An ongoing series cross-posted from

The Vocal Layers of Sea Beau

One minute of feather-light strata from Toronto

This short burst of vocal simultaneity by the Toronto-based musician Sea Beau dates back a year, but I heard it for the first time this weekend while tracking various Canadian (and Detroit-based) performers and composers on SoundCloud. I go in and out of use of various streaming services. The past six months I’ve been much deeper in YouTube, in a way I never have before, for example, and Bandcamp has nudged up as well. One point of frustration with both YouTube and Bandcamp is they don’t foreground as well as SoundCloud does the musical connections of the posting account. Somehow these two services seem to think that we want to know what our fellow listeners listen to, but on YouTube we’re left to largely automated, algorithm-driven recommendations in terms of what the source audio might connect us to, and Bandcamp doesn’t even invest that many computing cycles.

On SoundCloud every account has a clearly marked list each of following and followers, which can make for a fluid series of forking discovery paths. (That’s “discovery” in the active sense of looking around, not the passive sense of “look what the music conveyor belt served up.”) With BandCamp, my “feed” tells me what the listeners I follow have purchased lately, and any individual album lists who it is “supported by,” but the service doesn’t allow, in the manner SoundCloud does, that the person who posted music might themselves listen to music. Some YouTube accounts show their subscriptions, but it isn’t consistent.

In any case, this piece by Sea Beau is an absolutely gorgeous, endlessly loopable polyphonic series of vocal intonations. It is all non-verbal, feather-light vowels produced as closely knit strata. The tones are alternately heavenly and nasal, in chordal harmony at one moment and set in deliciously sour contrast with each other the next.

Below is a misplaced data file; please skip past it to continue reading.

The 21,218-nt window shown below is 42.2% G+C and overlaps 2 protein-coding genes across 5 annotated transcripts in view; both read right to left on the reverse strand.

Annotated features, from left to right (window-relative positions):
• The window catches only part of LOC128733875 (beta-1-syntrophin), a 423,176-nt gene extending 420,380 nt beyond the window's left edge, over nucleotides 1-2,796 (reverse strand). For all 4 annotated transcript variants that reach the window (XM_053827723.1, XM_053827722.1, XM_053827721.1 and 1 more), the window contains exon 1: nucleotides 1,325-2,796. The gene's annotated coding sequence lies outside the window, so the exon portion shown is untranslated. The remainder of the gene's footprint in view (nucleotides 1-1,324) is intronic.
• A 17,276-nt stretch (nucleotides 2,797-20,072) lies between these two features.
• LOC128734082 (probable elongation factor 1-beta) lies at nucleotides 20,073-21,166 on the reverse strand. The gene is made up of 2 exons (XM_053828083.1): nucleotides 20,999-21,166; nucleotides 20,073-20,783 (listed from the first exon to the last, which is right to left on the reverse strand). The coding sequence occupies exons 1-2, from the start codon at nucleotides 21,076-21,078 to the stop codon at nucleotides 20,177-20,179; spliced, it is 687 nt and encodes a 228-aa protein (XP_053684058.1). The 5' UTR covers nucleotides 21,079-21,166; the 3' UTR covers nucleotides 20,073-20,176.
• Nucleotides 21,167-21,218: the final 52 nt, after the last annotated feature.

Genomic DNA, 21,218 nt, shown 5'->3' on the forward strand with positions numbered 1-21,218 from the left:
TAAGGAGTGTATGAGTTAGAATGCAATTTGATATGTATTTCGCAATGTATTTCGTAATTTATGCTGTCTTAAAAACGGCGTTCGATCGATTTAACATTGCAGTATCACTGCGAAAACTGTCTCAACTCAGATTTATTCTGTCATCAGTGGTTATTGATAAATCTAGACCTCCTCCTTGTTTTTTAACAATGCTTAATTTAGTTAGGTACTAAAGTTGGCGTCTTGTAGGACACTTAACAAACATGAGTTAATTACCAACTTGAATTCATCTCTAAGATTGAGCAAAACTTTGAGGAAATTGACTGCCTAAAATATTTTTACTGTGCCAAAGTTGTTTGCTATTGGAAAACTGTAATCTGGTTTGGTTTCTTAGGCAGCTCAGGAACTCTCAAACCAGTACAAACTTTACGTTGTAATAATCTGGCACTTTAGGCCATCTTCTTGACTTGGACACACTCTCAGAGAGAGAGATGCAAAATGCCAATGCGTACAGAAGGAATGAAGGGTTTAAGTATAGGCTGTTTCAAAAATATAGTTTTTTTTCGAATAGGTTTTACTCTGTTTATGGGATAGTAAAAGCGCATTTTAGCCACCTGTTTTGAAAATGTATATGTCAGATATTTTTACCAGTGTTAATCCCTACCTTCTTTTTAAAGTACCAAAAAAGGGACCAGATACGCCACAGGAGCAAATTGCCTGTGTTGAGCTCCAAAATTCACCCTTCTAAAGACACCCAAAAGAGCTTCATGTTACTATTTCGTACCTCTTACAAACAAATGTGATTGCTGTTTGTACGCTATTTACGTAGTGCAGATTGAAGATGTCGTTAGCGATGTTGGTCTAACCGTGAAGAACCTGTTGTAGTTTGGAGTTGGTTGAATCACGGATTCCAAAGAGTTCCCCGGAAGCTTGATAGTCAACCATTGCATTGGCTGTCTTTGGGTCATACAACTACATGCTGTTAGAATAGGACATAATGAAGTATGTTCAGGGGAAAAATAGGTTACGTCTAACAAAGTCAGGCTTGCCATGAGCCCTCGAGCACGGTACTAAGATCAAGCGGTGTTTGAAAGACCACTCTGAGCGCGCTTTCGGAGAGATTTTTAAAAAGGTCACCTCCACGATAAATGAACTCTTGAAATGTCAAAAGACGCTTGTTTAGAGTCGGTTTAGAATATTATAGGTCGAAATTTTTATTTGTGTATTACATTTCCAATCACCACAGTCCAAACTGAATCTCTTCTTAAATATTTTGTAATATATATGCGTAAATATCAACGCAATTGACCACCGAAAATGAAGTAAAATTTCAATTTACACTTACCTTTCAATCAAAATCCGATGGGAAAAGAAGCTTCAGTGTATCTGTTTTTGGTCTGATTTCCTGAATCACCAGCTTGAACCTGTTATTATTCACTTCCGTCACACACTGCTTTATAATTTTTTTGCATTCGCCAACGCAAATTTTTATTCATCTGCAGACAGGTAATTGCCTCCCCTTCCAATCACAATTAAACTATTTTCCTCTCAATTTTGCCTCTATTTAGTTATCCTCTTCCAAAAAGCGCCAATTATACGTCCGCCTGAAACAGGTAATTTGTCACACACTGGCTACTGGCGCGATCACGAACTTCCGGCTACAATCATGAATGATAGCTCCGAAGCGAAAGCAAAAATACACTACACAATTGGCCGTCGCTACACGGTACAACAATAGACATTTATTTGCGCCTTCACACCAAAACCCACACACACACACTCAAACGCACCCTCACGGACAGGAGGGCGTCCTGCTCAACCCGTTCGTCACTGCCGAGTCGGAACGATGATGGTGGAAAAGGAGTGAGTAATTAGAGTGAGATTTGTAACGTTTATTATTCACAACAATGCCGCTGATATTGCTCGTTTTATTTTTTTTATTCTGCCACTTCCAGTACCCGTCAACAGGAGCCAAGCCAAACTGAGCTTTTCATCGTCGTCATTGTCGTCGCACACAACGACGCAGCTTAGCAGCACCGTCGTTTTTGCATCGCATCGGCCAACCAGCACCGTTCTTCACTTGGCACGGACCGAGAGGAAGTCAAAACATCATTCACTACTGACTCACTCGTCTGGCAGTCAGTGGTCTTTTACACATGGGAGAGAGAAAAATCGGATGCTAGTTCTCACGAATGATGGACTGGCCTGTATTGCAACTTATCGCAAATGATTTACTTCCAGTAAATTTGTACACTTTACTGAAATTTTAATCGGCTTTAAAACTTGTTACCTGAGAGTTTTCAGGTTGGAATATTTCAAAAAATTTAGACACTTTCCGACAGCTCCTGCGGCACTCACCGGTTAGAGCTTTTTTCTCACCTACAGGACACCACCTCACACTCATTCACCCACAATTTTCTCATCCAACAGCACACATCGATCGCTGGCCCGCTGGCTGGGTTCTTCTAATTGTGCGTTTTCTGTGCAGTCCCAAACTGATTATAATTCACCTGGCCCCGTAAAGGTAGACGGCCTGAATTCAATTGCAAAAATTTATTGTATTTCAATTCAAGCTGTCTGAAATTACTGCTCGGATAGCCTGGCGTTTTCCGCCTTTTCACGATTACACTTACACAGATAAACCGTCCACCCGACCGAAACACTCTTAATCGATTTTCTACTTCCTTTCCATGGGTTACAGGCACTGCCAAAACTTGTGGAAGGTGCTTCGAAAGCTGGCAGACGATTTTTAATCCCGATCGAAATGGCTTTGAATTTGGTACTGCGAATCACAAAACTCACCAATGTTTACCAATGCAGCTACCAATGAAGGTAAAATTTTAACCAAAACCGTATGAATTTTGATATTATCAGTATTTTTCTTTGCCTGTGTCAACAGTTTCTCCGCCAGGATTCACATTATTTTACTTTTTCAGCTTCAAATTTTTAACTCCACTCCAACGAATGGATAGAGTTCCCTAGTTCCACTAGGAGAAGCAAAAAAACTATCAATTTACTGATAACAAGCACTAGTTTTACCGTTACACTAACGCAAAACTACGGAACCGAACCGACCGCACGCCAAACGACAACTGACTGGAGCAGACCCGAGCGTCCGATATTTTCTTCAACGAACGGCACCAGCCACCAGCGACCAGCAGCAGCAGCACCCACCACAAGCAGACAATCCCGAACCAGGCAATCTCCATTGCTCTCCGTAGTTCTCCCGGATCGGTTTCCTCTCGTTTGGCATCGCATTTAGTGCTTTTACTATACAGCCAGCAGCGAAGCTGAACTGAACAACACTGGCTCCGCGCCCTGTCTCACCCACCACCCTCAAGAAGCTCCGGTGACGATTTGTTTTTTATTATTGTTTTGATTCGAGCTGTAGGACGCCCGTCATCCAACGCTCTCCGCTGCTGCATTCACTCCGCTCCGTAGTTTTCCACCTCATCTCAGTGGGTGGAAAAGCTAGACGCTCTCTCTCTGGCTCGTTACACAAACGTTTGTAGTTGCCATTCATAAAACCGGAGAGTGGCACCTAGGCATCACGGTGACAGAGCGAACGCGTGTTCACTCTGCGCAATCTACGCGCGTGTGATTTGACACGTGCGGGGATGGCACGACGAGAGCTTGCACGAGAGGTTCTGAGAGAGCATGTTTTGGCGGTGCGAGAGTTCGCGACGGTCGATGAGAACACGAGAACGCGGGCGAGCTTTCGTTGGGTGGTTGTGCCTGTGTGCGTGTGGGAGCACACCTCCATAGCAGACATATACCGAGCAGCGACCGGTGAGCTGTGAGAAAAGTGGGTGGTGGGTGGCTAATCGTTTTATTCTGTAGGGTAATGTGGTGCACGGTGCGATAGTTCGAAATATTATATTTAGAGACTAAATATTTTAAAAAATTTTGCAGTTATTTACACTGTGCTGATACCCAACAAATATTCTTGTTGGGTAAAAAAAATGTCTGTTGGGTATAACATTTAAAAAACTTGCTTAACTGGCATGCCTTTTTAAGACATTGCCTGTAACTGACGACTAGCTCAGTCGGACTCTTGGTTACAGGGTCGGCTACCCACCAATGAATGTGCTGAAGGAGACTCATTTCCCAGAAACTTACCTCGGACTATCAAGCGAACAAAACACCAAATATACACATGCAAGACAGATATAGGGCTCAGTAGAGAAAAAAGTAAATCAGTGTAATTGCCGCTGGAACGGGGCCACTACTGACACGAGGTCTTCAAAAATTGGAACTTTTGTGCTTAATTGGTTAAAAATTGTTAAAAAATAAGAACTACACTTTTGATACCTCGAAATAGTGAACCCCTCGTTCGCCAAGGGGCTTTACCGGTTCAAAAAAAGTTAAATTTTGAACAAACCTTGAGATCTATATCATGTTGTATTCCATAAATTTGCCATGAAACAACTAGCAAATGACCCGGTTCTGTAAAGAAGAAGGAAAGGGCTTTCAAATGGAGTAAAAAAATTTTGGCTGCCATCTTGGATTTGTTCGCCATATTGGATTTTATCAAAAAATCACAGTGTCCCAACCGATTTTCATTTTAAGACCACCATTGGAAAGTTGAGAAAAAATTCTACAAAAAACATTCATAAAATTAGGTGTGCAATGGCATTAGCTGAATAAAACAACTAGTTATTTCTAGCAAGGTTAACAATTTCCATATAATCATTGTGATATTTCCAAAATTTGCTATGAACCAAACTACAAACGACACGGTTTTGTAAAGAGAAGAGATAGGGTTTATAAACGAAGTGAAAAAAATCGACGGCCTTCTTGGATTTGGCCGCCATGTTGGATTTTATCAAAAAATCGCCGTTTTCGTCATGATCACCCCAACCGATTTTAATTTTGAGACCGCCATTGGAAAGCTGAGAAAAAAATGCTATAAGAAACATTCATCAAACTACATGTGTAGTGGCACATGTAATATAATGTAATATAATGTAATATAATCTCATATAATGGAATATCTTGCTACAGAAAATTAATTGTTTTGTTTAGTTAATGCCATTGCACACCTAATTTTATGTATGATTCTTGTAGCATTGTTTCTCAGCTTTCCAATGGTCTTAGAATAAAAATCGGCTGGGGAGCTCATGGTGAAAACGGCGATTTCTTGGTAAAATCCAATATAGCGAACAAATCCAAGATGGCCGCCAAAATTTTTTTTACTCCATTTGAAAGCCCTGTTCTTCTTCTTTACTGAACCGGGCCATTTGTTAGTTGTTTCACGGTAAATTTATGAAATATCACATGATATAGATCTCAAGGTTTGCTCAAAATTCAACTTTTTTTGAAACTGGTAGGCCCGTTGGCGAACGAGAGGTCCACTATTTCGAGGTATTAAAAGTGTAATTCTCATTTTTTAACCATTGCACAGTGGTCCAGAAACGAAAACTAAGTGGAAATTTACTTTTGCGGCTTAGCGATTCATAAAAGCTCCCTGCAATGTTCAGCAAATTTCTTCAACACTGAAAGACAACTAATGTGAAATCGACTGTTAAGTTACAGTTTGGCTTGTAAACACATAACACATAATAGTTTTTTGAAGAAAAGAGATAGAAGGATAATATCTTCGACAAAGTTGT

Track originally posted at More from Sea Beau, who is based in Toronto, Canada, at

Disquiet Junto Project 0265: Kitchen Music

Record a piece of music that uses items from just one drawer.

Each Thursday in the Disquiet Junto group, a new compositional challenge is set before the group’s members, who then have just over four days to upload a track in response to the assignment. Membership in the Junto is open: just join and participate. A SoundCloud account is helpful but not required. There’s no pressure to do every project. It’s weekly so that you know it’s there, every Thursday through Monday, when you have the time.

Tracks will be added to this playlist for the duration of the project:

This project’s deadline is 11:59pm wherever you are on Monday, January 30, 2017. This project was posted in the afternoon, California time, on Thursday, January 26, 2017.